HEALTH TIPS: Big shots

Posted on : 28-05-2009 | By : Health Promotion | In : Health Tips

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Health Tip – Audio Version speaker iconBig shots
Health Tip – Healthy Next StepVaricella (Chickenpox) Vaccination (Centers for Disease Control and Prevention)

In getting their kids vaccinated, American parents are big shots. The Centers for Disease Control and Prevention says we’ve reached 90 percent of kids getting their chicken pox vaccinations, which is a record.

Overall, vaccination rates for children under 3 years continue at a record high of 77 percent. And this includes big increases in American Indians and Alaska Natives.

Those good numbers from the National Immunization Survey still leave some room for improvement, though. The CDC’s Dr. Anne Schuchat notes that coverage isn’t even – some states lead and others lag.

“It takes their parents, their providers, and their public health programs, all working together, to ensure that they’re vaccinated and protected against these serious infectious diseases.’’

Health Tip courtesy of the U.S. Department of Health and Human Services.

Last revised: September, 30 2008

HEALTH TIPS: More bone

Posted on : 27-05-2009 | By : Health Promotion | In : Health Tips

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Health Tip – Audio Version speaker iconMore bone
Health Tip – Healthy Next StepKids and Their Bones: A Guide for Parents (National Institute of Arthritis and Musculoskeletal and Skin Diseases)

Strong bones and dairy foods seem to go together. A researcher says kids who have at least two servings a day of dairy foods starting in childhood had stronger bones as teenagers.

Lynn Moore of Boston University School of Medicine based that on 12 years of records of what kids ate, starting at the age of 3 to 5. The study, which was supported by the National Institutes of Health, was in the Journal of Pediatrics.

“Their bone mass was greater in a large variety of areas, including their arms and legs, and the trunk area, and the ribs and pelvis.’’

Moore says the study underlines the value of low-fat milk, cheese and other dairy foods as a normal part of what kids eat. But she says too few kids eat enough dairy.

Health Tip courtesy of the U.S. Department of Health and Human Services.

Last revised: October, 01 2008

HEALTH TIPS: Their friends’ thoughts

Posted on : 27-05-2009 | By : Health Promotion | In : Health Tips

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Health Tip – Audio Version speaker iconTheir friends’ thoughts
Health Tip – Healthy Next StepFitness (Office on Women’s Health)

The peers with whom a teenage girl identifies can affect how the girl deals with weight.

Eleanor Mackey of Children’s National Medical Center in Washington, D.C., examined survey data on teenage girls’ feelings about weight, and with the peer group with which they identified.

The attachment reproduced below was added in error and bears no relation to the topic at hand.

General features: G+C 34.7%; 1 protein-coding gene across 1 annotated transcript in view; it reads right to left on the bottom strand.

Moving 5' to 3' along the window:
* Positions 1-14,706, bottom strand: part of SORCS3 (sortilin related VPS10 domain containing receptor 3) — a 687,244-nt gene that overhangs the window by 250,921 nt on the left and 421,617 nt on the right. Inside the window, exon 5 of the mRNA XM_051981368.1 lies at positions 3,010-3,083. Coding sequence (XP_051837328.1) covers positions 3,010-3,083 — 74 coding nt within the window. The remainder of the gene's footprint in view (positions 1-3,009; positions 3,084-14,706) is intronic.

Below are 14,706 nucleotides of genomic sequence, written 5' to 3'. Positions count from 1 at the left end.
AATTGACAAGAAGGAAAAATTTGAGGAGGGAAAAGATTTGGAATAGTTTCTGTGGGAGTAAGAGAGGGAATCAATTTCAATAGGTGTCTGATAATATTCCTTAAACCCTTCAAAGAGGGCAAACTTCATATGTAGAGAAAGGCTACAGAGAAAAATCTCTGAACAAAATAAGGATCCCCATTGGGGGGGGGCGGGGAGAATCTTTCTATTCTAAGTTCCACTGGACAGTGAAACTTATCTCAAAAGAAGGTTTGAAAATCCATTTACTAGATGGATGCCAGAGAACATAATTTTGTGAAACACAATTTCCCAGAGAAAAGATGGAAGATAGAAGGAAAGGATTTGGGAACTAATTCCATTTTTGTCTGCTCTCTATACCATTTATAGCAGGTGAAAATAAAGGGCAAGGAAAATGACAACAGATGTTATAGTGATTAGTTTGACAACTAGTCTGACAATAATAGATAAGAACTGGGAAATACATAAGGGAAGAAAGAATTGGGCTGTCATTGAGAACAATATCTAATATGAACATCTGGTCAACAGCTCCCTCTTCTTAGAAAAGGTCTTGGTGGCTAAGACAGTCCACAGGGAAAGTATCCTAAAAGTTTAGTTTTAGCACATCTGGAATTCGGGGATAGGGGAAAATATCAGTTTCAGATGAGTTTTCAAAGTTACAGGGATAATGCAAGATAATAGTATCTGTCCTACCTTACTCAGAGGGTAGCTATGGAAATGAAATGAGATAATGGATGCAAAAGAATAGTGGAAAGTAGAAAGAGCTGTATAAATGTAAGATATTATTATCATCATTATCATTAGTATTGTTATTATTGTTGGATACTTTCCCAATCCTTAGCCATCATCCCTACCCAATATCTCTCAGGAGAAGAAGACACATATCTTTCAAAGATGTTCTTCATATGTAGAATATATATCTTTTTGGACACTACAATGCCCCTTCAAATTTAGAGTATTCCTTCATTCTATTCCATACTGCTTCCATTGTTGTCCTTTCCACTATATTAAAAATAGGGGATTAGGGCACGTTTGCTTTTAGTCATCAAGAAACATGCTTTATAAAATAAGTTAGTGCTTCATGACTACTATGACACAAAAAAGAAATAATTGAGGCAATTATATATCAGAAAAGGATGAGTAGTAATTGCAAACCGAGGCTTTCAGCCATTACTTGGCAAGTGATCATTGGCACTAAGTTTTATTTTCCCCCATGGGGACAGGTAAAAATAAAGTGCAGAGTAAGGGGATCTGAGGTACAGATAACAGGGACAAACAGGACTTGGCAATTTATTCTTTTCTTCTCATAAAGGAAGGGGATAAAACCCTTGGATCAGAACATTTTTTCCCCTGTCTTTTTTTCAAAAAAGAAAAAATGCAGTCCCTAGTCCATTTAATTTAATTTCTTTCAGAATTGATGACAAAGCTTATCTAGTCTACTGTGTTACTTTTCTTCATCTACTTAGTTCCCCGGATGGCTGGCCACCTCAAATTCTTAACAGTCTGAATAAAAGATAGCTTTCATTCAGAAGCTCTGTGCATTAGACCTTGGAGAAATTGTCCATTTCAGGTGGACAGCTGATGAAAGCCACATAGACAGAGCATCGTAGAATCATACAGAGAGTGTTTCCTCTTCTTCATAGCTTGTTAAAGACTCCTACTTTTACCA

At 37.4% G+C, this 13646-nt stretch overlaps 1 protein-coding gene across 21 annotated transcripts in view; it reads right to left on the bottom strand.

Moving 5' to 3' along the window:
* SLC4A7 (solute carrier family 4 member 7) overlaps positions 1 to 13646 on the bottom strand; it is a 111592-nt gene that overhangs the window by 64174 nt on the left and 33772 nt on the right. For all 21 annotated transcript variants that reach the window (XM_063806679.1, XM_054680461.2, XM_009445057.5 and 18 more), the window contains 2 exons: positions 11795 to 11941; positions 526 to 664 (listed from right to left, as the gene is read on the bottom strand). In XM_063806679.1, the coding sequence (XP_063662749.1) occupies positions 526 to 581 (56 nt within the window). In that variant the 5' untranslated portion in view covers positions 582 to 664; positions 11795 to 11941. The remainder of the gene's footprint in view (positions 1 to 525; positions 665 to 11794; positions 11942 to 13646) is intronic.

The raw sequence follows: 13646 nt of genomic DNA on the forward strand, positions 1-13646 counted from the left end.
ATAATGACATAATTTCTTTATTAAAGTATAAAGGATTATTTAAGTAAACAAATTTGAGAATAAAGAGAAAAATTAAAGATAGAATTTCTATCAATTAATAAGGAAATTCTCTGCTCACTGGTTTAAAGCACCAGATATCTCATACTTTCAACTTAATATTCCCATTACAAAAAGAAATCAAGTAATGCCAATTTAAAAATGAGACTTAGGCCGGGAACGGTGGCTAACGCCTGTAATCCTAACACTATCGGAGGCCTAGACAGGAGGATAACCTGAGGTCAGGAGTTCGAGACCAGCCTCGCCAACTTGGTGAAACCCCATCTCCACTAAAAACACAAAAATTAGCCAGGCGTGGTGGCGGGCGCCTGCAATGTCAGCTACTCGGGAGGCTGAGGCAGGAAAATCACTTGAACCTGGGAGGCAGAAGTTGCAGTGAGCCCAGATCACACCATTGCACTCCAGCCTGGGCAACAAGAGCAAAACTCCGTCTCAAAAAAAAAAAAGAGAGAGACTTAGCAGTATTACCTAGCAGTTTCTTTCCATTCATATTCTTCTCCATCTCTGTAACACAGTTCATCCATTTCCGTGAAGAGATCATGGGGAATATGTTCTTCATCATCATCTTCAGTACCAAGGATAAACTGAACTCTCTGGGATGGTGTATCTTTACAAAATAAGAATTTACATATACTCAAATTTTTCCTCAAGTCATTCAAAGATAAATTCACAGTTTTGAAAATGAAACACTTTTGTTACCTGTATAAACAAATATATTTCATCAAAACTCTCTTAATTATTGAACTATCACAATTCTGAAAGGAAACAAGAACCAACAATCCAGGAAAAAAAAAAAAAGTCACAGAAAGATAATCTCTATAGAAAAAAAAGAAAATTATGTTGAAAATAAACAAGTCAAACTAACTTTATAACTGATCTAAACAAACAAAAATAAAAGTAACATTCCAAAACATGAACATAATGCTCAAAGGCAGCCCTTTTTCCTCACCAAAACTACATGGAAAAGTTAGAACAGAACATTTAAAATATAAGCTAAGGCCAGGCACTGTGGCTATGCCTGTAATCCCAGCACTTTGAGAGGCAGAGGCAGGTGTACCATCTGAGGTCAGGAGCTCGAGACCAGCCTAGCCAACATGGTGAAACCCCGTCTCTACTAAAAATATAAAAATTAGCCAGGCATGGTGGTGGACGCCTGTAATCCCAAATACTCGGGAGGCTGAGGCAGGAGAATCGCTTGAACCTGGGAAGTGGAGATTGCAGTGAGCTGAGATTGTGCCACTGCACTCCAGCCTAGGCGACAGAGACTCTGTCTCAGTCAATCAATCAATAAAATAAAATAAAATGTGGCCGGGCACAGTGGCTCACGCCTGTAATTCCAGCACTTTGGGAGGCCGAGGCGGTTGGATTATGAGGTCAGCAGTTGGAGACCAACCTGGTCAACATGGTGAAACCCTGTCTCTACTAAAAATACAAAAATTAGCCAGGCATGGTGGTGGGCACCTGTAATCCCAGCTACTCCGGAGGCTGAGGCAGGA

Girls who identified most with athletes were least worried about weight. Mackey suspects they may control weight through exercise and may prefer to look more toned. Girls who identified with nonconformists were more likely to be trying to lose weight and were concerned about their appearance.

“Instead of focusing on weight or appearance, really focus instead on health, and maintaining healthy behaviors.’’

The research in the Journal of Youth and Adolescence was supported by the National Institutes of Health.

Health Tip courtesy of the U.S. Department of Health and Human Services.

Last revised: October, 02 2008

HEALTH TIPS: Pet the bunny? Wash your hands

Posted on : 25-05-2009 | By : Health Promotion | In : Health Tips

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Health Tip – Audio Version - Pet the bunny? Wash your hands
Health Tip – Healthy Next Step:Healthy Pets Healthy People (Centers for Disease Control and Prevention)

The animals in the petting zoo are cute. What’s not cute are the germs on those little animals. The Centers for Disease Control and Prevention says that, over the past decade, there have been more cases of infectious diseases from animal exhibits.

CDC’s Casey Barton Behravesh says part of the problem is hand to mouth infection. Hands that pet animals or touch animal areas can pick up germs like E. coli, which can cause serious infections. So she says those hands need to be washed:

“Hands should be washed with soap and water right after visiting the animal area, even if you did not touch an animal. Scrub your hands vigorously for about the time it takes to sing the happy birthday song twice.”

And use enough soap and water to make lots of bubbles.

Health Tip courtesy of the U.S. Department of Health and Human Services.

Last revised: August, 20 2007

HEALTH TIPS: Kids with diabetes

Posted on : 25-05-2009 | By : Health Promotion | In : Health Tips

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Health Tip – Audio Version - Kids with diabetes
Health Tip – Healthy Next Step:Overview of Diabetes in Children and Adolescents (National Diabetes Education Program)

A study says close to 19,000 children are diagnosed each year with diabetes. Most cases are type 1, when the body can’t make enough insulin. The rest are type 2, when the body can’t properly use insulin.

The report says type 1 is especially common among non-Hispanic white youngsters. Type 2 is frequent among minority adolescents.

Dr. Dana Dabelea of the University of Colorado School of Medicine:

“Type 2 diabetes used to be called adult-onset diabetes, and did not used to occur in children. However, we are now seeing type 2 diabetes at younger and younger ages.’’

Proper eating and regular exercise can help to prevent it.

The study in the Journal of the American Medical Association was supported by the National Institutes of Health and the Centers for Disease Control and Prevention.

Health Tip courtesy of the U.S. Department of Health and Human Services.

Last revised: August, 21 2007